MIAMI Foodservice and retail sales of fresh produce in The Sunshine State remain brisk.
Demand from restaurants and institutional foodservice customers including schools and military as well as supermarkets and other customers keeps produce moving in Florida, wholesalers report.
In Orlando, the area"s many restaurants, hotels and theme parks make for consistent distribution.
Ernie Harvill, president of the Orlando-based Harvill"s Produce Co., said business is solid.
"Disney seems to be doing well and everyone here seems to be holding its own, which is good," he said. "This area has quite a bit of foreign tourists and the snowbirds are doing well this season. With the Northeast catching a lot of bad weather, that"s sending more people down here."
For the Tampa Bay region, sales remain steady, said James Killebrew, vice president of the Tampa-based Baird Produce Inc.
"Normally, this is the season for foodservice sales," he said in mid-February. "However, they"re not quite as active as what they were hoping for the year. They were expecting to see even more of an increase, but I don"t think it"s been quite as much as they were expecting. Still, it"s better than it was and has only been increasing over the last few years."
In the Miami area, the many restaurants and clubs on the famous South Beach, as well as resorts and casinos and other foodservice venues, keep produce orders moving, said Bruce Fishbein, a partner with The Produce Connection Inc., Miami.
The Hard Rock Casino in Hollywood, for example, may not be as busy on weeknights, but on weekends, crowds pack the place.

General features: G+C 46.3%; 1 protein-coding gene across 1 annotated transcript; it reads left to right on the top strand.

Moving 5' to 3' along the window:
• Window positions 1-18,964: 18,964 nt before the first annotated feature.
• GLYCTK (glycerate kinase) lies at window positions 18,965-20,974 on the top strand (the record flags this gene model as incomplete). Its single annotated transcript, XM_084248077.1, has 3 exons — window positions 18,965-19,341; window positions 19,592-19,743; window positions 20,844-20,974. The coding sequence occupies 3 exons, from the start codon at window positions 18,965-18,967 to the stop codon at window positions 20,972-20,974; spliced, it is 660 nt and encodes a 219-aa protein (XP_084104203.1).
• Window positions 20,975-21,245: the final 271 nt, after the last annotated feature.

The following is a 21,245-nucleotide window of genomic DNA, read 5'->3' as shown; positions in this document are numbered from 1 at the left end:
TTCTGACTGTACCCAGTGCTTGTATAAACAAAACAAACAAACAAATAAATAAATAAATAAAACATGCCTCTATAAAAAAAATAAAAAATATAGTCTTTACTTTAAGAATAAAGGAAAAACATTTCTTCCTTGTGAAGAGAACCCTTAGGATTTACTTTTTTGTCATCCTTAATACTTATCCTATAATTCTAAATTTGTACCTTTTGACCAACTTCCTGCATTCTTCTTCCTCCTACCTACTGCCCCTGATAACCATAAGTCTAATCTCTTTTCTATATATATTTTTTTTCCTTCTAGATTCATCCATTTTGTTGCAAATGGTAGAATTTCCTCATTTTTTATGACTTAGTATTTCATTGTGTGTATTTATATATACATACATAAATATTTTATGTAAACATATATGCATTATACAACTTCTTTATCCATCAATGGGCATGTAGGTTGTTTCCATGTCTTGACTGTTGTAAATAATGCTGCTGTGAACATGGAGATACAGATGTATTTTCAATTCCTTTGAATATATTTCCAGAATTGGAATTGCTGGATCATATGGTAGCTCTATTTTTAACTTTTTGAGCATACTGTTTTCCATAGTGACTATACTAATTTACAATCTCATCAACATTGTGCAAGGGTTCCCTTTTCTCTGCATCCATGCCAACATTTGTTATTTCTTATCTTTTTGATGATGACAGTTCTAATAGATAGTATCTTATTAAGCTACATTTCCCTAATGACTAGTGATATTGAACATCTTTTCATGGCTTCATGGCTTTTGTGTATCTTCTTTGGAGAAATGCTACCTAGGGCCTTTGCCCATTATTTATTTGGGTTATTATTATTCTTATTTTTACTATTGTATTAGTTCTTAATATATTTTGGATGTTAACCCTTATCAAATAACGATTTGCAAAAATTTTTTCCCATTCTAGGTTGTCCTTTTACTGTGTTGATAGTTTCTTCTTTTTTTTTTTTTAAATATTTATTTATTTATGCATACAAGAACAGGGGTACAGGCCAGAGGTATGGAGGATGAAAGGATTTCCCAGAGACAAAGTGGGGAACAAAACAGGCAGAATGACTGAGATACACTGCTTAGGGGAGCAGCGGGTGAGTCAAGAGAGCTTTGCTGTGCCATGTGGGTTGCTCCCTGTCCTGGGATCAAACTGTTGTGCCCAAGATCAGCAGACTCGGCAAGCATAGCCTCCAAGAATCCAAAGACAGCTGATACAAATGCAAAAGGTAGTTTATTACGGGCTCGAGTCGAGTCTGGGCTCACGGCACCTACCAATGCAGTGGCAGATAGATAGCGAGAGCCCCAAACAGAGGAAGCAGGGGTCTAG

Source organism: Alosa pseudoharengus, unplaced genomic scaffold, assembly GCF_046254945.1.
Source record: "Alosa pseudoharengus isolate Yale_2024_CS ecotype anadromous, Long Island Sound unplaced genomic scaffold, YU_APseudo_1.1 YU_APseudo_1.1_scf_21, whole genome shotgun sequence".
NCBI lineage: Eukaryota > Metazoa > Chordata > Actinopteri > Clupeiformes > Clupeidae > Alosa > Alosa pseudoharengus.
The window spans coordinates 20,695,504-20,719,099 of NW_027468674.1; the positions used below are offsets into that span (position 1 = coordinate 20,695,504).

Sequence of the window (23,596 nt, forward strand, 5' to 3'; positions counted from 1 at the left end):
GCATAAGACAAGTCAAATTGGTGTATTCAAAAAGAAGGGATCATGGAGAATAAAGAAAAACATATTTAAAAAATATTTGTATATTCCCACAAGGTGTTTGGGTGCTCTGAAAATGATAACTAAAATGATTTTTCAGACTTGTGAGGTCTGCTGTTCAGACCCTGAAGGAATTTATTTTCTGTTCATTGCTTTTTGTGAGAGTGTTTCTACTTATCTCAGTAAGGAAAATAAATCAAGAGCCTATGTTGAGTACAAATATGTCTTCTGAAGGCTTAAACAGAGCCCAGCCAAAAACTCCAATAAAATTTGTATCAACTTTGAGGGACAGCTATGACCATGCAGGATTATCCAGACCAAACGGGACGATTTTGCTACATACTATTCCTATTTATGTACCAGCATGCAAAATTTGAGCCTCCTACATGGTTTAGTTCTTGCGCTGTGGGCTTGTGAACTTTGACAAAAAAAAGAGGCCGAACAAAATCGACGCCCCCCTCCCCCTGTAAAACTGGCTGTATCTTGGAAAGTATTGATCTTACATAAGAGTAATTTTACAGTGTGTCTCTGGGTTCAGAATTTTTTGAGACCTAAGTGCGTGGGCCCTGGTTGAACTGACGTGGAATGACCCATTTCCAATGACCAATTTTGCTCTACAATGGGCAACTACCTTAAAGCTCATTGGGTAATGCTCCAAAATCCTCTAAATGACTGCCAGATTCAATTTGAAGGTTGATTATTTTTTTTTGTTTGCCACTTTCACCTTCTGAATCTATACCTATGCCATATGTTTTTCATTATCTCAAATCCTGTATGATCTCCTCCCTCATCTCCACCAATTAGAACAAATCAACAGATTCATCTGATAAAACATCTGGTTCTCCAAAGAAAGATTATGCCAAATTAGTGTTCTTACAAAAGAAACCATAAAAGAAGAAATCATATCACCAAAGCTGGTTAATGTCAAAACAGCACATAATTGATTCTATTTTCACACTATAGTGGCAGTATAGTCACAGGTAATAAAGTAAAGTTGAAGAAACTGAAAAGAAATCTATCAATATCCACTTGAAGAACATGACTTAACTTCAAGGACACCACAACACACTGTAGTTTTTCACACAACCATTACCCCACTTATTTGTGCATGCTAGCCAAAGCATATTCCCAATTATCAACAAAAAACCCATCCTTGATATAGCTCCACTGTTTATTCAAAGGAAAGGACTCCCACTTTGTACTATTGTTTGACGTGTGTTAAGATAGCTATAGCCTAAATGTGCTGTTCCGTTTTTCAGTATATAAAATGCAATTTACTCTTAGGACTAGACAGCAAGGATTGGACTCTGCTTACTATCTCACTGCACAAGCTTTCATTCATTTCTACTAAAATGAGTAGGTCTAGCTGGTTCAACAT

"The restaurants in this area are doing very well," he said. "The beach, especially on weekends, is very busy. Business is better than it"s been the last couple of years."
The Produce Connection also services schools and military installations and the company was recently awarded a four-year contract renewal from the Department of Defense as a prime vendor to serve the region"s many military operations, Fishbein said.
Jack Scalisi Wholesale Fruit & Produce in West Palm Beach distributes to white tablecloth restaurants, resorts, country clubs and other foodservice customers throughout the region from Miami to Fort Pierce.
"Business is definitely up," said Jack Scalisi. "There are more and more places opening up down here. When we first came down here 35 years ago, the season was usually done by April 1. Today, it doesn"t become quiet until early June."
This year, however, the foul weather in the Northeast and Midwest delayed many visitors from traveling to Florida and kept January business average, he said.
Though January sales were up a little over the previous year, it wasn"t up that much after the holidays, Scalisi said.
Foodservice sales remain strong for Tampa-based Crews & Garcia Inc., which sells to foodservice purveyors and other customers throughout the state.
"The restaurants are busy and demand has been good," said Louis Garcia Jr., president. "We are delivering more produce to the restaurant jobbers. You go out on the weekends to eat, it"s hard to find a place where you don"t have to wait."
Supermarket sales haven"t changed much in the Tampa-St. Petersburg-Sarasota region, Baird"s Killebrew said.
"That business has been fairly steady," he said. "There"s been a small increase, especially this time of the year when people are trying to eat more healthy with all the New Year"s resolutions."
Retailers in the Pinellas County part of Tampa Bay, which includes the smaller stores in St. Petersburg and Clearwater, seem to be busier than others in Tampa, Garcia said.
Like other distributors, Crews & Garcia services the smaller retailers and sells primarily "shorts" to the larger chains.
"There"s more competition all the time and less of them," Garcia said. "The ones that are still around are doing pretty well."